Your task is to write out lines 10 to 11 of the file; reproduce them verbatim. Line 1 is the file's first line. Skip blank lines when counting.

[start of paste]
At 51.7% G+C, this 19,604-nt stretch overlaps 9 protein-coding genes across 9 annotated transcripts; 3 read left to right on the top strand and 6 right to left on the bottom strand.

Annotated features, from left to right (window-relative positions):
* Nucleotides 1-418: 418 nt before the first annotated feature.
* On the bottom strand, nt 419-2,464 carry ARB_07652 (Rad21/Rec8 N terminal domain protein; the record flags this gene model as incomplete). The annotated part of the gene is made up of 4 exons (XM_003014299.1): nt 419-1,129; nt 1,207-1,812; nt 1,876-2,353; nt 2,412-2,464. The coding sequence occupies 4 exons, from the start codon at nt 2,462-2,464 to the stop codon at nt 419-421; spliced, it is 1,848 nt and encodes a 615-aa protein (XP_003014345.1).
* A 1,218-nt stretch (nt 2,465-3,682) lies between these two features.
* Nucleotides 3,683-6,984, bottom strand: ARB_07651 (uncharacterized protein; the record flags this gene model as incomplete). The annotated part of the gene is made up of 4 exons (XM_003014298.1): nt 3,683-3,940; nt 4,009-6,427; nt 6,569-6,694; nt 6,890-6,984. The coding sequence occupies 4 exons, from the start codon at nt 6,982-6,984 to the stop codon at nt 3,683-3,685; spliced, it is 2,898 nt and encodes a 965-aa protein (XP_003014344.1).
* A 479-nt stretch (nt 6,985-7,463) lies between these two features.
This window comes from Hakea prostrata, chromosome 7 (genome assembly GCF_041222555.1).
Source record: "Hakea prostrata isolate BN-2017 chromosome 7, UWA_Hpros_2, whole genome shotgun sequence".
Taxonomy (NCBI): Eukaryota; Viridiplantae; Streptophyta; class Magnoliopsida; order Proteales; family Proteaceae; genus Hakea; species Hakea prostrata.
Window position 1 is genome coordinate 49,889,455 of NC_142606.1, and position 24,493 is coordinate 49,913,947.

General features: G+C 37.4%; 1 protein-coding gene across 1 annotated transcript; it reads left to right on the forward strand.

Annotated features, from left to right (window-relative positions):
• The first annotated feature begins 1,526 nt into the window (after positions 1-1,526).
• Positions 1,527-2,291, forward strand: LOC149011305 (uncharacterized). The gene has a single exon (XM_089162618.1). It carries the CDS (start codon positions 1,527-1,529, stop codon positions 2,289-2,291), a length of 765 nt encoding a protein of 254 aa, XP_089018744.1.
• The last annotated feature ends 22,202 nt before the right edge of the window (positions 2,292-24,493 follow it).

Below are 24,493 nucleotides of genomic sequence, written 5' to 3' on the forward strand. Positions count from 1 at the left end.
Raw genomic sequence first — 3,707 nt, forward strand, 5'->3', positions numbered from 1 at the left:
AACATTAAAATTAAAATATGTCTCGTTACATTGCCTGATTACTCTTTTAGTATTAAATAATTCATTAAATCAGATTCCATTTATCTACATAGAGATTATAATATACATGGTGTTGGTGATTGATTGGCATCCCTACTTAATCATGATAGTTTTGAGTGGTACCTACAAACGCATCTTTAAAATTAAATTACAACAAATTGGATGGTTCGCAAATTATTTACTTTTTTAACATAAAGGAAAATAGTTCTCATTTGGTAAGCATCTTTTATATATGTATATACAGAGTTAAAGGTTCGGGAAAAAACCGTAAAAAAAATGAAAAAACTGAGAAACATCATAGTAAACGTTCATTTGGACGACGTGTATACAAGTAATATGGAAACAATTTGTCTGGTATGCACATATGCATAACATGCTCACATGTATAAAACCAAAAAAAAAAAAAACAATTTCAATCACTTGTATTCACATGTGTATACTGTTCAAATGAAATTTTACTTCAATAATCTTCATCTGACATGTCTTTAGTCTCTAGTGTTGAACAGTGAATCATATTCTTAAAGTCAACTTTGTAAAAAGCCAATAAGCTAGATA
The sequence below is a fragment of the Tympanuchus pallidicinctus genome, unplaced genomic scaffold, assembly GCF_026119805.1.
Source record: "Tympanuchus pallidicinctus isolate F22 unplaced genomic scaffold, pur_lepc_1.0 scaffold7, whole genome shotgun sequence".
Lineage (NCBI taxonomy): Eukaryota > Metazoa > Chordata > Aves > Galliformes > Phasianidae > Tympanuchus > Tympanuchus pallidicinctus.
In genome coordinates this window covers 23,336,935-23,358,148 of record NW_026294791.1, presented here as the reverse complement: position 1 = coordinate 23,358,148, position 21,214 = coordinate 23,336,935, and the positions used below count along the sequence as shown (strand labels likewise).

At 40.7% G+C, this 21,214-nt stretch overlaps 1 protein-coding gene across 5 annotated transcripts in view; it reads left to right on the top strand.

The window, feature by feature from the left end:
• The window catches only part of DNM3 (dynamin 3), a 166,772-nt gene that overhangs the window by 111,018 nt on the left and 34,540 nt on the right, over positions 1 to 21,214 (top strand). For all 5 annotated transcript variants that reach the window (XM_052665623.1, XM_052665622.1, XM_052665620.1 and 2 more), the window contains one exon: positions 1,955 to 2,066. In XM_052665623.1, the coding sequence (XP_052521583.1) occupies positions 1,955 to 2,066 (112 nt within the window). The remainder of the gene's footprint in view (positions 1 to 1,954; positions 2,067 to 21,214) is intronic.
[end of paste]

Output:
Taxonomy (NCBI): Eukaryota; Viridiplantae; Streptophyta; class Magnoliopsida; order Proteales; family Proteaceae; genus Hakea; species Hakea prostrata.
Window position 1 is genome coordinate 49,889,455 of NC_142606.1, and position 24,493 is coordinate 49,913,947.